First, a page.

A thyroid scan is a nuclear medicine examination that uses the emissions of gamma rays from radioactive iodine to help determine whether a patient has thyroid problems, including hyperthyroidism, cancer, or other growths.
Alternative Names: Scan - thyroid; Radioactive iodine screening test - thyroid; RAUI; Nuclear scan - thyroid
How the test is performed:
You will be given a pill that contains radioactive iodine, and then you will wait as the iodine collects in the thyroid. The first scan is usually 4 - 6 hours after the iodine has been ingested, and another scan may be taken 24-hours later. Additional or substitute imaging may be performed using a compound containing technetium.
After the radioiactive iodine has been absorbed by the thyroid, you will lie on your back on a movable table with your neck and chest positioned under the scanner. The scanner detects the location and intensity of the gamma rays emitted. During this part of the procedure, you must lie still to let the scanner get a clear image.
Next, the information is sent to a computer that displays images of the thyroid and any possible nodules that have absorbed the iodine.
How to prepare for the test:
You must sign a consent form. You may be told not to eat after midnight the night before the exam. Consult the health care provider if you are taking any medications that may need to be regulated, such as thyroid medication and anything with iodine in it. Remove jewelry, dentures, or other metals, because they may interfere with the image.
How the test will feel:
Some patients find remaining still during the test uncomfortable.
Why the test is performed:
When thyroid cancer or nodules are suspected.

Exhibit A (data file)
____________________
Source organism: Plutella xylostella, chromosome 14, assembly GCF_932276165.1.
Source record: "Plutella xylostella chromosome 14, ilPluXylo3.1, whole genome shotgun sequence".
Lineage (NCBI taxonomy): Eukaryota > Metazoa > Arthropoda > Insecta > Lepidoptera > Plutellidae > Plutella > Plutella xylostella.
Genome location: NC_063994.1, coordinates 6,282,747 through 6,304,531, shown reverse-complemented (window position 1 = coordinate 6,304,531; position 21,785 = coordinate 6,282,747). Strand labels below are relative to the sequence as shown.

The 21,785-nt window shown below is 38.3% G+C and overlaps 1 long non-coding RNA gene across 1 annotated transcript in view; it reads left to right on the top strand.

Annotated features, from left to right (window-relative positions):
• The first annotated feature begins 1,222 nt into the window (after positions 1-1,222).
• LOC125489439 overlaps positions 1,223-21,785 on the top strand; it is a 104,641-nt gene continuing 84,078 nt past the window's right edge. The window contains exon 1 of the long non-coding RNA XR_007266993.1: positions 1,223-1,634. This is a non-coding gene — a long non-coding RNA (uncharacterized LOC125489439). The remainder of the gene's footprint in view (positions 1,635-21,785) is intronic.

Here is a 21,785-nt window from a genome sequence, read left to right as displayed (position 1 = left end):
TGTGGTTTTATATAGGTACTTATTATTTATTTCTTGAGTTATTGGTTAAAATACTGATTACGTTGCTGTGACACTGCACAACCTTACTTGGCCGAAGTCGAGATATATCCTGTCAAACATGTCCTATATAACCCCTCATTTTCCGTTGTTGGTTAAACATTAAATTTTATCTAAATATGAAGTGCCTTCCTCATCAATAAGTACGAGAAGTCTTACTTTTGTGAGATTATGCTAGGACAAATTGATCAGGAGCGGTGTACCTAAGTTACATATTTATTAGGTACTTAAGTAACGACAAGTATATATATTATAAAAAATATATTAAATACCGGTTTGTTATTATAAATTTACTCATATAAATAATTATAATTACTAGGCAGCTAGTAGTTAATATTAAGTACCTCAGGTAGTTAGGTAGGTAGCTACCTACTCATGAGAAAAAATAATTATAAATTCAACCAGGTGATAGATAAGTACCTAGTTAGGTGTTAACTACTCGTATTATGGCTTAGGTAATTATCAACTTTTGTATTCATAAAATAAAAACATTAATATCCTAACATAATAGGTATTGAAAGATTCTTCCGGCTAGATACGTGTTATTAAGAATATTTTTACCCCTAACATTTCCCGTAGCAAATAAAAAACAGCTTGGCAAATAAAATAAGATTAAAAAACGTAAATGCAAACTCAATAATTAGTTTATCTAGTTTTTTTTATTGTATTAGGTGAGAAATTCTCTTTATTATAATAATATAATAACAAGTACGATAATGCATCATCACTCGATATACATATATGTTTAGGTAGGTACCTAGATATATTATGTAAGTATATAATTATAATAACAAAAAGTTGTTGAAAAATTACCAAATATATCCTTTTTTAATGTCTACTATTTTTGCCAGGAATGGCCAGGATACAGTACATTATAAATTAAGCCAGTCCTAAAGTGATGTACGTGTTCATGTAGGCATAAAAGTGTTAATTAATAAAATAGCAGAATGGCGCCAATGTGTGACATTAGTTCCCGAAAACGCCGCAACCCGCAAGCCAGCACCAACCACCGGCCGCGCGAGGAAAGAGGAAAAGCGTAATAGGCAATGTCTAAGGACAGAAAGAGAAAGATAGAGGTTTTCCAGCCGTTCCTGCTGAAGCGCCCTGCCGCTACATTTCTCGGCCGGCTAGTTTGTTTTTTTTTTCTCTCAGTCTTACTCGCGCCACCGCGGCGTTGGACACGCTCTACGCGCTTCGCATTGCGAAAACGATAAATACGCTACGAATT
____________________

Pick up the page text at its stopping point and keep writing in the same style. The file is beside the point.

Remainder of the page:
The thyroid appears the correct size, shape, and in the proper location. It appears a uniform gray on the computer.
What abnormal results mean:
If the thyroid is enlarged or pushed off to one side, this could indicate a tumor. Nodules will absorb more or less iodine and will appear darker or lighter on the scan (usually lighter if tumor). If part of the thyroid appears lighter, it may indicate there is possible thyroid dysfunction.
Additional conditions under which the test may be performed:
What the risks are:
All radiation has possible side effects. There is a very small amount of radiation in the radioisotope ingested during this test, but women who are nursing or pregnant should discuss the risks to the fetus or infant with their health care providers before taking this test.
The concerns regarding radiation side effects are taken into consideration when the test is ordered, but the benefits of taking the test usually far outweigh the risks.
Thyroid scans using radinuclides are used with other studies, such as blood tests and ultrasound, to evaluate the thyroid. Your doctor may send you for more than one type of test.